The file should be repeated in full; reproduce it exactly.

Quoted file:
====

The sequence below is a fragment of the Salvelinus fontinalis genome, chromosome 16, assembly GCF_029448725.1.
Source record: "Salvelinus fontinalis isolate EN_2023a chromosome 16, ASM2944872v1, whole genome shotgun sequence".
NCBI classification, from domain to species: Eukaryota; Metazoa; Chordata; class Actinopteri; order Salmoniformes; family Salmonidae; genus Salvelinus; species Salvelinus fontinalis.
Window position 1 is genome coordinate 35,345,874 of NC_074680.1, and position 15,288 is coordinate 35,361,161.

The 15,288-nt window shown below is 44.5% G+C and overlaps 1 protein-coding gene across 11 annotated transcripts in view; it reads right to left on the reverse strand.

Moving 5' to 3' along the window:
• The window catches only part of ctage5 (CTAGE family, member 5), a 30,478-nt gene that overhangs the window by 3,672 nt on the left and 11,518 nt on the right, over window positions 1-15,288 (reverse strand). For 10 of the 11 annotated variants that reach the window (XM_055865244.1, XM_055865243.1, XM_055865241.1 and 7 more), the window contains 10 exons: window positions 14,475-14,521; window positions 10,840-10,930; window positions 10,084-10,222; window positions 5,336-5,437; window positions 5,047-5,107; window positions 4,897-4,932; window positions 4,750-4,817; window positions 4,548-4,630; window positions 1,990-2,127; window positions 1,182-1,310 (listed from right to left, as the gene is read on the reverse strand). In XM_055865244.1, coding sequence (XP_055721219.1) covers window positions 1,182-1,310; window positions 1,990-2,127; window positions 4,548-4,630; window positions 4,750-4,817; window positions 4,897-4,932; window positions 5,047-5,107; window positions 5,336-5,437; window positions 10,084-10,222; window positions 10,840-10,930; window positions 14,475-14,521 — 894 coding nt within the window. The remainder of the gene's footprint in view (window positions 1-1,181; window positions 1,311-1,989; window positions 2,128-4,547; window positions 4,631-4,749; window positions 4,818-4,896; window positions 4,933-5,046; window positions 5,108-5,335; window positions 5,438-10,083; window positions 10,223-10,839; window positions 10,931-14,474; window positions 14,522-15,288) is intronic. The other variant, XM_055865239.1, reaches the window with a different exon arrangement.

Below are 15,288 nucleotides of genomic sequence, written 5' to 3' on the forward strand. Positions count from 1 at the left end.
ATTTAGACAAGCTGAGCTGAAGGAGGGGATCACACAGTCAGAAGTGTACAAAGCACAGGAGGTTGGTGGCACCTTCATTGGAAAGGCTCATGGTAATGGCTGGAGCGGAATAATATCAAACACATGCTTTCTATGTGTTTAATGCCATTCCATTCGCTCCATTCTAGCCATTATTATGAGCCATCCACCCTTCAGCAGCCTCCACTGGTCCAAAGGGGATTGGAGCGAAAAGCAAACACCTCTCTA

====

The sequence below is a fragment of the Salvelinus fontinalis genome, chromosome 16, assembly GCF_029448725.1.
Source record: "Salvelinus fontinalis isolate EN_2023a chromosome 16, ASM2944872v1, whole genome shotgun sequence".
NCBI classification, from domain to species: Eukaryota; Metazoa; Chordata; class Actinopteri; order Salmoniformes; family Salmonidae; genus Salvelinus; species Salvelinus fontinalis.
Window position 1 is genome coordinate 35,345,874 of NC_074680.1, and position 15,288 is coordinate 35,361,161.

The 15,288-nt window shown below is 44.5% G+C and overlaps 1 protein-coding gene across 11 annotated transcripts in view; it reads right to left on the reverse strand.

Moving 5' to 3' along the window:
• The window catches only part of ctage5 (CTAGE family, member 5), a 30,478-nt gene that overhangs the window by 3,672 nt on the left and 11,518 nt on the right, over window positions 1-15,288 (reverse strand). For 10 of the 11 annotated variants that reach the window (XM_055865244.1, XM_055865243.1, XM_055865241.1 and 7 more), the window contains 10 exons: window positions 14,475-14,521; window positions 10,840-10,930; window positions 10,084-10,222; window positions 5,336-5,437; window positions 5,047-5,107; window positions 4,897-4,932; window positions 4,750-4,817; window positions 4,548-4,630; window positions 1,990-2,127; window positions 1,182-1,310 (listed from right to left, as the gene is read on the reverse strand). In XM_055865244.1, coding sequence (XP_055721219.1) covers window positions 1,182-1,310; window positions 1,990-2,127; window positions 4,548-4,630; window positions 4,750-4,817; window positions 4,897-4,932; window positions 5,047-5,107; window positions 5,336-5,437; window positions 10,084-10,222; window positions 10,840-10,930; window positions 14,475-14,521 — 894 coding nt within the window. The remainder of the gene's footprint in view (window positions 1-1,181; window positions 1,311-1,989; window positions 2,128-4,547; window positions 4,631-4,749; window positions 4,818-4,896; window positions 4,933-5,046; window positions 5,108-5,335; window positions 5,438-10,083; window positions 10,223-10,839; window positions 10,931-14,474; window positions 14,522-15,288) is intronic. The other variant, XM_055865239.1, reaches the window with a different exon arrangement.

Below are 15,288 nucleotides of genomic sequence, written 5' to 3' on the forward strand. Positions count from 1 at the left end.
ATTTAGACAAGCTGAGCTGAAGGAGGGGATCACACAGTCAGAAGTGTACAAAGCACAGGAGGTTGGTGGCACCTTCATTGGAAAGGCTCATGGTAATGGCTGGAGCGGAATAATATCAAACACATGCTTTCTATGTGTTTAATGCCATTCCATTCGCTCCATTCTAGCCATTATTATGAGCCATCCACCCTTCAGCAGCCTCCACTGGTCCAAAGGGGATTGGAGCGAAAAGCAAACACCTCTCTA